The Multiply By 25 and 4 Percent Retirement Rules

Never Confuse These Two Retirement Rules of Thumb

As you plan for how much money you'll need in retirement, there are two popular rules of thumb that can outline the answer for you. The "Multiply by 25" rule and the "4 Percent" rule are often confused with one another, but they contain a critical difference: one rule of thumb guides how much you should save, while the other estimates how much money you can safely withdraw. Here's an in-depth look at each of these so you're clear on both.

Multiply By 25 Rule

The Multiply by 25 Rule estimates how much money you'll need in retirement by multiplying your desired annual income by 25.

For example, if you want to withdraw \$40,000 per year from your retirement portfolio, you need \$1 million dollars in your retirement portfolio. (\$40,000 x 25 equals \$1 million.) If you want to withdraw \$50,000 per year, you need \$1.25 million. To withdraw \$60,000 per year, you need \$1.5 million.

This rule of thumb estimates the amount that you can withdraw from your portfolio. It does not factor in other sources of retirement income, like any pensions, rental properties, Social Security, or other income.

This rule of thumb assumes you'll be able to generate an annualized real return of 4 percent per year. It assumes that stocks, over the long run (15-20 years or more), will produce annualized returns of roughly 7 percent.

Investing legend Warren Buffet predicts the U.S. stock market will experience 7 percent long-term annualized returns over the next few decades. Meanwhile, inflation tends to erode the value of the dollar at roughly 3 percent per year. It means your "real return"—after inflation—will be about 4 percent.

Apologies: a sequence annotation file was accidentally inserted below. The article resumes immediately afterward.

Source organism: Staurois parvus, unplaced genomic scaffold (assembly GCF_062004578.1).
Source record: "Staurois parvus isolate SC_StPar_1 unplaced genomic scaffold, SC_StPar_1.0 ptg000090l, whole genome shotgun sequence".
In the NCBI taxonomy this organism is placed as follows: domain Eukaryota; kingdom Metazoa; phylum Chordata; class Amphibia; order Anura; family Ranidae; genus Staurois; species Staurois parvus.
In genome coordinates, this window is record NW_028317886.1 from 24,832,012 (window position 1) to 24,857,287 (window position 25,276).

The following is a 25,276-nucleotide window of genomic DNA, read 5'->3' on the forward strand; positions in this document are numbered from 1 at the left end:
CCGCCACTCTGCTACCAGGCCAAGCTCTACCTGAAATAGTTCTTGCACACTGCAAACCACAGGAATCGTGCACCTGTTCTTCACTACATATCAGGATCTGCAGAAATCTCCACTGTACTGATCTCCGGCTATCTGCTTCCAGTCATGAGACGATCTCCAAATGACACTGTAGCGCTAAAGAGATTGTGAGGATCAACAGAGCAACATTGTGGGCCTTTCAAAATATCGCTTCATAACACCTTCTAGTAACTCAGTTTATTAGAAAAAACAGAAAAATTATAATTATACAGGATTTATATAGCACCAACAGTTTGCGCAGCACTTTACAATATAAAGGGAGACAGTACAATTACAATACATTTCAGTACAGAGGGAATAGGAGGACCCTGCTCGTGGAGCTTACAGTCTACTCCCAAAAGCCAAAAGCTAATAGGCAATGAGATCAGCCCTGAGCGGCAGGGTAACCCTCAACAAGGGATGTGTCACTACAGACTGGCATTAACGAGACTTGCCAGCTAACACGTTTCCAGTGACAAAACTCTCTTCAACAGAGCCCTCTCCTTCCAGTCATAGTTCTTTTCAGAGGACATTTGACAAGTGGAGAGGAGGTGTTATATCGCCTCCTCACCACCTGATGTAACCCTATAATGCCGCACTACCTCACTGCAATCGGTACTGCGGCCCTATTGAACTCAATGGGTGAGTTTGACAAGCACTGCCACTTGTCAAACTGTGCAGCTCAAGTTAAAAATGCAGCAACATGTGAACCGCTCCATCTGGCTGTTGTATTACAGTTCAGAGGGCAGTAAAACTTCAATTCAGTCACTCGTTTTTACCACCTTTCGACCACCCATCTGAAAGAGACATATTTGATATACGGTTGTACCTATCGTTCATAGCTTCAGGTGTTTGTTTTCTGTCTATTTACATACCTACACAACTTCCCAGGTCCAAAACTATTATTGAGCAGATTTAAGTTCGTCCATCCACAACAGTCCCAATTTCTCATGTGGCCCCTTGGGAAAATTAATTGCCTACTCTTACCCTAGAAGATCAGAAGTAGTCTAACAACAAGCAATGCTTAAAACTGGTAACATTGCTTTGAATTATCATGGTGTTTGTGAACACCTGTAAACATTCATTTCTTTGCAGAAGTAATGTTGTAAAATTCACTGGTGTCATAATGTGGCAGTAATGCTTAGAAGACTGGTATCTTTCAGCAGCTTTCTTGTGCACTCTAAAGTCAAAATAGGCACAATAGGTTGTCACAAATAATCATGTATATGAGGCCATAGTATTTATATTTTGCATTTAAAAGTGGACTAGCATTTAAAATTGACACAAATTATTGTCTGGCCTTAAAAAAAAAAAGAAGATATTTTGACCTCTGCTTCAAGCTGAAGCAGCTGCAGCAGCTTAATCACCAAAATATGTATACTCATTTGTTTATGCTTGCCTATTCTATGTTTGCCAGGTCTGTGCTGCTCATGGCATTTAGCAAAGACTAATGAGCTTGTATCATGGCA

The 4 Percent Rule

The 4 Percent Rule is often confused with the Multiply by 25 Rule, for obvious reasons—the 4 Percent Rule, as its name implies, assumes a 4 percent return.

However, the 4 Percent Rule, more importantly, guides how much money you can withdraw annually once you're retired, without cutting into your investment principal. As the name implies, this rule of thumb says you should withdraw 4 percent of your retirement portfolio the first year.

For example, you retire with \$700,000 in your portfolio. In your first year of retirement, you withdraw \$28,000. (\$700,000 x 0.04 equals \$28,000.) The following year you withdraw the same amount, adjusted for inflation. Assuming 3 percent inflation, you should withdraw \$28,840. (\$28,000 x 1.03 equals \$28,840.)

The \$28,840 figure might be more than 4 percent of your remaining portfolio, depending on how the markets fluctuated during your first year of retirement. Don't worry about that—you only need to calculate 4 percent once.

The guideline says you should withdraw 4 percent during your first year of retirement, and continue withdrawing the same amount, adjusted for inflation, each year after that.

The Difference

The Multiply by 25 Rule estimates how much you'll need to have in your retirement portfolio when you're ready to retire. This is also the amount to which you would apply the 4-percent rule. The 4 Percent Rule estimates how much you should withdraw from this portfolio after you're retired.

The Accuracy of These Rules

Some experts criticize these rules as being too risky. It's unrealistic to expect long-term annualized 7 percent returns, they say, for retirees who keep most of their portfolio in bonds, CDs, and cash, which are safer but tend to have lower returns.

People who want a more conservative approach opt for a Multiply by 33 Rule and a 3 Percent Rule. Multiplying by 33 assumes you'll have a "real" return—after inflation—of 3 percent. That represents a 6-percent long-term annualized gain, minus 3 percent inflation.

The 3 Percent Rule advocates withdrawing 3 percent of your portfolio during your first year of retirement. A person with a portfolio of \$700,000 would withdraw \$21,000 during the first year of retirement, adjusting for inflation to \$21,630 the second year.

Some dismiss this approach as too conservative, but others argue that it's appropriate for today's retirees who are living longer and want manageable levels of risk in their portfolio.